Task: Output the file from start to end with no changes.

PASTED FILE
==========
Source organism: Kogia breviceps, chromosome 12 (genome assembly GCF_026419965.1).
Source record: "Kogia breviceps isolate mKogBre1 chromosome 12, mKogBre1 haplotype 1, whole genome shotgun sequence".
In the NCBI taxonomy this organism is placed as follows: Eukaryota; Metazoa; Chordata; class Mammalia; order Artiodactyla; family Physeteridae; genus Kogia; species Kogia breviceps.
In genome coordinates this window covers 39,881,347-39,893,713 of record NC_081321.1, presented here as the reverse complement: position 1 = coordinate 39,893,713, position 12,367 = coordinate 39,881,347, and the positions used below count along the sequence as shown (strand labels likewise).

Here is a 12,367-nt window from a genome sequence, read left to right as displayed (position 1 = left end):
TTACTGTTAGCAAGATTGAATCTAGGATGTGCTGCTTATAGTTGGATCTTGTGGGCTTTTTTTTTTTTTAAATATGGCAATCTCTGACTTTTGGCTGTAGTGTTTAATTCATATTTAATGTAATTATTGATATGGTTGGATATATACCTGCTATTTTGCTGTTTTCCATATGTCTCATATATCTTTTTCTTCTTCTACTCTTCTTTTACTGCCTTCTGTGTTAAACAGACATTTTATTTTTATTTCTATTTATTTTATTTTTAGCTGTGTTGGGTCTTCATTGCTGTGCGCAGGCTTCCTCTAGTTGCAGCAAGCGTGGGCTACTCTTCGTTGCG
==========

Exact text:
Source organism: Kogia breviceps, chromosome 12 (genome assembly GCF_026419965.1).
Source record: "Kogia breviceps isolate mKogBre1 chromosome 12, mKogBre1 haplotype 1, whole genome shotgun sequence".
In the NCBI taxonomy this organism is placed as follows: Eukaryota; Metazoa; Chordata; class Mammalia; order Artiodactyla; family Physeteridae; genus Kogia; species Kogia breviceps.
In genome coordinates this window covers 39,881,347-39,893,713 of record NC_081321.1, presented here as the reverse complement: position 1 = coordinate 39,893,713, position 12,367 = coordinate 39,881,347, and the positions used below count along the sequence as shown (strand labels likewise).

Here is a 12,367-nt window from a genome sequence, read left to right as displayed (position 1 = left end):
TTACTGTTAGCAAGATTGAATCTAGGATGTGCTGCTTATAGTTGGATCTTGTGGGCTTTTTTTTTTTTTAAATATGGCAATCTCTGACTTTTGGCTGTAGTGTTTAATTCATATTTAATGTAATTATTGATATGGTTGGATATATACCTGCTATTTTGCTGTTTTCCATATGTCTCATATATCTTTTTCTTCTTCTACTCTTCTTTTACTGCCTTCTGTGTTAAACAGACATTTTATTTTTATTTCTATTTATTTTATTTTTAGCTGTGTTGGGTCTTCATTGCTGTGCGCAGGCTTCCTCTAGTTGCAGCAAGCGTGGGCTACTCTTCGTTGCG